By Lefteris Yallouros – Athens
German Finance Minister Wolfgang Schauble is expected in Athens Thursday to hold talks with Greek Prime Minister Antonis Samaras as well as counterpart Yannis Stournaras.
The visit is taken as a demonstration of confidence towards Greece’s coalition government which was rocked last month when the Democratic Left party exited the tripartite coalition.
The Greek Premier announced yesterday VAT will be cut to 13 pct from 23 pct, beginning August 1st. This is the first tax cut since Greece’s rescue deal was agreed and Samaras will be hoping to present more positive developments in the next few months.
The country’s parliament approved a new package of austerity measures on Wednesday which was needed to secure the next tranche of Greece’s rescue loan is disbursed. The bill pushed through by the New Democracy – PASOK ruling majority includes cuts of up to 25,000 in public sector jobs.
Mr. Schauble may not bring news of debt relief for Greece in the form of a new haircut – something the Greek government will welcome the most – but he is expected to sign a memorandum of understanding to lend EUR 100 million which would come from the Kreditanstalt für Wiederaufbau (the German development bank) in order to finance loans to small businesses.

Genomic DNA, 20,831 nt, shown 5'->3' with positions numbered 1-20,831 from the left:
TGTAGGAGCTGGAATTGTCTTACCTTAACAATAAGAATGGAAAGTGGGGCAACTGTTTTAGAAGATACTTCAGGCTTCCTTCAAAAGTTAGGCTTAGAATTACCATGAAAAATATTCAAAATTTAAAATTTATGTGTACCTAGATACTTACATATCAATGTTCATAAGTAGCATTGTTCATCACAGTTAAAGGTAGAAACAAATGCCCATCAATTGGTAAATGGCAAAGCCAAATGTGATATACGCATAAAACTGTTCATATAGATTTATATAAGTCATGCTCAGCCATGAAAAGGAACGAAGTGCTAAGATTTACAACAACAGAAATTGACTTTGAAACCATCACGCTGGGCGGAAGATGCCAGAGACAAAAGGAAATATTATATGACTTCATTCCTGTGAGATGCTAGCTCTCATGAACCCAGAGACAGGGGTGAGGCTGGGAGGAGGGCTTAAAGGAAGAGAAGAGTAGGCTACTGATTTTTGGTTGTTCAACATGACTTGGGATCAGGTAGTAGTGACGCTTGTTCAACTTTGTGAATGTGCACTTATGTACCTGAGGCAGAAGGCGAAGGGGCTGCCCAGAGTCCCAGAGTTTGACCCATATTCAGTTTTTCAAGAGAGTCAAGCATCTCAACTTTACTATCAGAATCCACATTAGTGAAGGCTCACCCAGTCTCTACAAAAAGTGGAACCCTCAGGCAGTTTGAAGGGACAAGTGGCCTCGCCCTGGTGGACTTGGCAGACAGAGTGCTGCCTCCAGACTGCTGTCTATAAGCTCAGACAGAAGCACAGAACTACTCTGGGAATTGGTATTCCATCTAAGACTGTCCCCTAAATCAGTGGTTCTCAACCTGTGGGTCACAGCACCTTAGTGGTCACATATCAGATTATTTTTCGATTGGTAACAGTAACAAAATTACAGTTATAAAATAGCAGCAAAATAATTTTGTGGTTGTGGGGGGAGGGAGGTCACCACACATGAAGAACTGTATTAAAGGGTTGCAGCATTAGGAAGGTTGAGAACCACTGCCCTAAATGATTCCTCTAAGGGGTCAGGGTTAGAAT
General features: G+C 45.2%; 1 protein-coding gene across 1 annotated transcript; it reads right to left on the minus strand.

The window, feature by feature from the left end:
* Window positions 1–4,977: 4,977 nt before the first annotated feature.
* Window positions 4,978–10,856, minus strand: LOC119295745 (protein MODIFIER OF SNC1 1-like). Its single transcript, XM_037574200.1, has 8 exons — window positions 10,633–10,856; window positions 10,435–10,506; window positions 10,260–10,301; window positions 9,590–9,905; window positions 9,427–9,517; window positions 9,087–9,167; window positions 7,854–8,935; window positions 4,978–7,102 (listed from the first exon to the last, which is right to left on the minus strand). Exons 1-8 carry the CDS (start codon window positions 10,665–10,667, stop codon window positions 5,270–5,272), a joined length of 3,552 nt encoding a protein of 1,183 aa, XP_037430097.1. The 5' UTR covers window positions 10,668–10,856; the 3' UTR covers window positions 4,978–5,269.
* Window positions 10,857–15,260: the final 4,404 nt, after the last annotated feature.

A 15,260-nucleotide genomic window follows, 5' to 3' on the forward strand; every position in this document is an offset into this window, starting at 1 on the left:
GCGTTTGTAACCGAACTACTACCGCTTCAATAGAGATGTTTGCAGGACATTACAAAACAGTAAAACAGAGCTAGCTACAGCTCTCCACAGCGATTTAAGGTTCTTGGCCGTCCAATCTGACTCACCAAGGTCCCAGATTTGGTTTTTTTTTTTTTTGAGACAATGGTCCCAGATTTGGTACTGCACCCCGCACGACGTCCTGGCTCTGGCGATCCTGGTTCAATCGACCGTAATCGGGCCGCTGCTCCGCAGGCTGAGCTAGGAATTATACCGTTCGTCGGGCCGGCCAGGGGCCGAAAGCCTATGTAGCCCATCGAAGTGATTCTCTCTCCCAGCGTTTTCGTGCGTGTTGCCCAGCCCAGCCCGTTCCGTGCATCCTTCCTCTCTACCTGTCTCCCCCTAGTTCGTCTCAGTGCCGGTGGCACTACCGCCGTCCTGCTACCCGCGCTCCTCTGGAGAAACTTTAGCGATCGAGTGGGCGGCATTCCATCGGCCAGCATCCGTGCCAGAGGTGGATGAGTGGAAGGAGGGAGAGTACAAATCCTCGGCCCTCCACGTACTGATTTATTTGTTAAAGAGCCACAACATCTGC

Other than that, it is made clear in all possible tones that Germany, and Mr. Schauble in particular, is not open to any discussion of German reparations for its occupation of the country in the Second World War.
Ahead of the visit, the German government was quick to deny the existence of new holes in the Greek budget. Reports in the German press suggested a hole over EUR 10 billion existed in the Greek financing program which would have to be plugged by new measures or even Germany ultimately accepting that Greece’s debt isn’t viable and grant the country a haircut on its debt to the official sector.